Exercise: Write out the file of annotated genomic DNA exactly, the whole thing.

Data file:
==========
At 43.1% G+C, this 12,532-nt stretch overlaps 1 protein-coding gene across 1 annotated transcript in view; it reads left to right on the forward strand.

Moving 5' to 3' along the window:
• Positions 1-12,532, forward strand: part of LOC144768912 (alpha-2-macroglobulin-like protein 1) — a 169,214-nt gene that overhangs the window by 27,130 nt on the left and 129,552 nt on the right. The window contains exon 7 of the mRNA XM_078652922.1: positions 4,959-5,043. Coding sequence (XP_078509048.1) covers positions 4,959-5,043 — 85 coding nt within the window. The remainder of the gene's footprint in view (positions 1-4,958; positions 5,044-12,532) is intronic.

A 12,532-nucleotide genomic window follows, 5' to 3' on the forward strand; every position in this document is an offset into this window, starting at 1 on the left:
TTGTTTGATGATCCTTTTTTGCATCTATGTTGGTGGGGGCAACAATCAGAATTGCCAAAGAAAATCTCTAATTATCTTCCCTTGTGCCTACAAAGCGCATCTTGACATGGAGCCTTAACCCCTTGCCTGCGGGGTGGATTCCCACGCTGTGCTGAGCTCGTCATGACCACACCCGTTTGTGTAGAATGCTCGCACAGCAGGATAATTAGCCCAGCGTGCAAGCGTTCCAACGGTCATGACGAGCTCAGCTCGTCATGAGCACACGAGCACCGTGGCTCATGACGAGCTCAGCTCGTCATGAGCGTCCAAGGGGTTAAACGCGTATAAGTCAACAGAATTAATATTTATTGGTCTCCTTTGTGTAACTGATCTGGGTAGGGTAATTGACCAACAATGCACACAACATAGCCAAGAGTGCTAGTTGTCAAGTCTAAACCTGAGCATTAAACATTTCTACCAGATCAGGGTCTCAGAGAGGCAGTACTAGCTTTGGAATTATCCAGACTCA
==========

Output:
At 43.1% G+C, this 12,532-nt stretch overlaps 1 protein-coding gene across 1 annotated transcript in view; it reads left to right on the forward strand.

Moving 5' to 3' along the window:
• Positions 1-12,532, forward strand: part of LOC144768912 (alpha-2-macroglobulin-like protein 1) — a 169,214-nt gene that overhangs the window by 27,130 nt on the left and 129,552 nt on the right. The window contains exon 7 of the mRNA XM_078652922.1: positions 4,959-5,043. Coding sequence (XP_078509048.1) covers positions 4,959-5,043 — 85 coding nt within the window. The remainder of the gene's footprint in view (positions 1-4,958; positions 5,044-12,532) is intronic.

A 12,532-nucleotide genomic window follows, 5' to 3' on the forward strand; every position in this document is an offset into this window, starting at 1 on the left:
TTGTTTGATGATCCTTTTTTGCATCTATGTTGGTGGGGGCAACAATCAGAATTGCCAAAGAAAATCTCTAATTATCTTCCCTTGTGCCTACAAAGCGCATCTTGACATGGAGCCTTAACCCCTTGCCTGCGGGGTGGATTCCCACGCTGTGCTGAGCTCGTCATGACCACACCCGTTTGTGTAGAATGCTCGCACAGCAGGATAATTAGCCCAGCGTGCAAGCGTTCCAACGGTCATGACGAGCTCAGCTCGTCATGAGCACACGAGCACCGTGGCTCATGACGAGCTCAGCTCGTCATGAGCGTCCAAGGGGTTAAACGCGTATAAGTCAACAGAATTAATATTTATTGGTCTCCTTTGTGTAACTGATCTGGGTAGGGTAATTGACCAACAATGCACACAACATAGCCAAGAGTGCTAGTTGTCAAGTCTAAACCTGAGCATTAAACATTTCTACCAGATCAGGGTCTCAGAGAGGCAGTACTAGCTTTGGAATTATCCAGACTCA